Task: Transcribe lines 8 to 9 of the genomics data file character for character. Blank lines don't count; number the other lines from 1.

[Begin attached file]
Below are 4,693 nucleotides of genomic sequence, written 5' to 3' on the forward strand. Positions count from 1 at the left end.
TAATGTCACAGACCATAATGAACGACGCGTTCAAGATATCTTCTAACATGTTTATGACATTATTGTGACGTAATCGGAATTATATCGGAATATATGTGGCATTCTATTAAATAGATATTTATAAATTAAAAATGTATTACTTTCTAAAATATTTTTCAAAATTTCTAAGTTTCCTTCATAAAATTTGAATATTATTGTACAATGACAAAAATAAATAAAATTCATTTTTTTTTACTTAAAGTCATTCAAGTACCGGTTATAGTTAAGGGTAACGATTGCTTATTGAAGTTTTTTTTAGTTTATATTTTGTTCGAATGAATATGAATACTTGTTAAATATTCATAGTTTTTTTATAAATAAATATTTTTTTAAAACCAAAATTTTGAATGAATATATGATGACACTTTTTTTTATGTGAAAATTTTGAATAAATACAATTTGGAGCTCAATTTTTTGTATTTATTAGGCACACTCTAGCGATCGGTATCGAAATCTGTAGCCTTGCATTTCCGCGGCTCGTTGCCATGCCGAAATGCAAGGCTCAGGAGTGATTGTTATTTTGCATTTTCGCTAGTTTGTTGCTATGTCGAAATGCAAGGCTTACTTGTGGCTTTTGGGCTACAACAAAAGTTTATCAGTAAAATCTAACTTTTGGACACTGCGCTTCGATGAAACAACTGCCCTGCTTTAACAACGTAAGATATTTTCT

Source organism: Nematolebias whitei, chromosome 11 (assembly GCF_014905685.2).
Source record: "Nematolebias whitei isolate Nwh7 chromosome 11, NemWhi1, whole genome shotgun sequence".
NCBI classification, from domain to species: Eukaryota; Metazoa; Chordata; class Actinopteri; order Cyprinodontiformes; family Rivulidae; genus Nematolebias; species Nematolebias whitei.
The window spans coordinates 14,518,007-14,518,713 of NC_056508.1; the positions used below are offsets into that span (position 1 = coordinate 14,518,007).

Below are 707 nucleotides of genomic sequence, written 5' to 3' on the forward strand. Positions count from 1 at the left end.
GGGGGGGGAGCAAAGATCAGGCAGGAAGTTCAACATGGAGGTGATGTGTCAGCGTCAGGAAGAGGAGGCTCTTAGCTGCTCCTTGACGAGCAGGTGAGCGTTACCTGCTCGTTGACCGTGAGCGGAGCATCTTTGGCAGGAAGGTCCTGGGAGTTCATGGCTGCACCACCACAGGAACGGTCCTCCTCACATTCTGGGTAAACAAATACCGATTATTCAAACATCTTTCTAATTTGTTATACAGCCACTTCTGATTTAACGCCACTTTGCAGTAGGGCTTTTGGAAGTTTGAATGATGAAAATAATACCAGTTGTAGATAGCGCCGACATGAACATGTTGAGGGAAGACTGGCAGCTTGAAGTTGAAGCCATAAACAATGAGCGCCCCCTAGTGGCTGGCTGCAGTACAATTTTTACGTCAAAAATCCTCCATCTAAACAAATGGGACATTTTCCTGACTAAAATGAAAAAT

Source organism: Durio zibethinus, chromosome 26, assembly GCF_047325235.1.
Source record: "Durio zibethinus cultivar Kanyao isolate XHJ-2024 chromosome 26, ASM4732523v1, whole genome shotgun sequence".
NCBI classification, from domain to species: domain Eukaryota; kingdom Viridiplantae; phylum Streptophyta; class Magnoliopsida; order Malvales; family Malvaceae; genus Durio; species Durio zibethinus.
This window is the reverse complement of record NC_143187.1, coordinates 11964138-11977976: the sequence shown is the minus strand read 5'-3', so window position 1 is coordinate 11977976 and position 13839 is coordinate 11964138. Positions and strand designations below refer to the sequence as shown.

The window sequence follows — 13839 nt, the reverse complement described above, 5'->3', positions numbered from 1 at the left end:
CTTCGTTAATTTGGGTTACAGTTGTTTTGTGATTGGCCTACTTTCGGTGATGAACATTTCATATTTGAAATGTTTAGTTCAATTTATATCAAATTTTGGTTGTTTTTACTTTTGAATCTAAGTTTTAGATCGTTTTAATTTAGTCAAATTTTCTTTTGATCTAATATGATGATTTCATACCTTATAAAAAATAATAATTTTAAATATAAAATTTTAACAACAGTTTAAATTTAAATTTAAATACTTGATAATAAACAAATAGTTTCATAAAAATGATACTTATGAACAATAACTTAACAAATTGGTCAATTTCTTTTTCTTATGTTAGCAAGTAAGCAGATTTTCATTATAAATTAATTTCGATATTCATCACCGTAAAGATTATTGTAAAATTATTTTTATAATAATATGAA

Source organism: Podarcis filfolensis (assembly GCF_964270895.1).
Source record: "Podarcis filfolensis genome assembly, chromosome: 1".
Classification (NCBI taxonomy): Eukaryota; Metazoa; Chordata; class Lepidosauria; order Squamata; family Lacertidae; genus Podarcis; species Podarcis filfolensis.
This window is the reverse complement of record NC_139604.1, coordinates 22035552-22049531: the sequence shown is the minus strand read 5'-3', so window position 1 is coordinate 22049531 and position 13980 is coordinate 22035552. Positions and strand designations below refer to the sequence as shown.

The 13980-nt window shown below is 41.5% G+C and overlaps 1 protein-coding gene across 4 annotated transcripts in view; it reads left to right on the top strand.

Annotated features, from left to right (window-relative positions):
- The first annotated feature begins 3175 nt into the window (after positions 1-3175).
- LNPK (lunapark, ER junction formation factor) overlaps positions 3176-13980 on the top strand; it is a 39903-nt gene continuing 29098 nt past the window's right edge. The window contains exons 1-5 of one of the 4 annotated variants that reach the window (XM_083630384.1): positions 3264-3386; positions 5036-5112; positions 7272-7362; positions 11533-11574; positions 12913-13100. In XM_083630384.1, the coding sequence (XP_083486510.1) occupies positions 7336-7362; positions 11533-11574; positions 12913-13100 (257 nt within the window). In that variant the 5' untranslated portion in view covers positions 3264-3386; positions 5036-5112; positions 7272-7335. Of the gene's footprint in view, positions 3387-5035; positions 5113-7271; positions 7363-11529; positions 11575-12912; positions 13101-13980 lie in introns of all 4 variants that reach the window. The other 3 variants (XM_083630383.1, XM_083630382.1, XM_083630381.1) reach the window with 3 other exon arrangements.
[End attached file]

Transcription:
GGGGGGGGAGCAAAGATCAGGCAGGAAGTTCAACATGGAGGTGATGTGTCAGCGTCAGGAAGAGGAGGCTCTTAGCTGCTCCTTGACGAGCAGGTGAGCGTTACCTGCTCGTTGACCGTGAGCGGAGCATCTTTGGCAGGAAGGTCCTGGGAGTTCATGGCTGCACCACCACAGGAACGGTCCTCCTCACATTCTGGGTAAACAAATACCGATTATTCAAACATCTTTCTAATTTGTTATACAGCCACTTCTGATTTAACGCCACTTTGCAGTAGGGCTTTTGGAAGTTTGAATGATGAAAATAATACCAGTTGTAGATAGCGCCGACATGAACATGTTGAGGGAAGACTGGCAGCTTGAAGTTGAAGCCATAAACAATGAGCGCCCCCTAGTGGCTGGCTGCAGTACAATTTTTACGTCAAAAATCCTCCATCTAAACAAATGGGACATTTTCCTGACTAAAATGAAAAAT

Source organism: Durio zibethinus, chromosome 26, assembly GCF_047325235.1.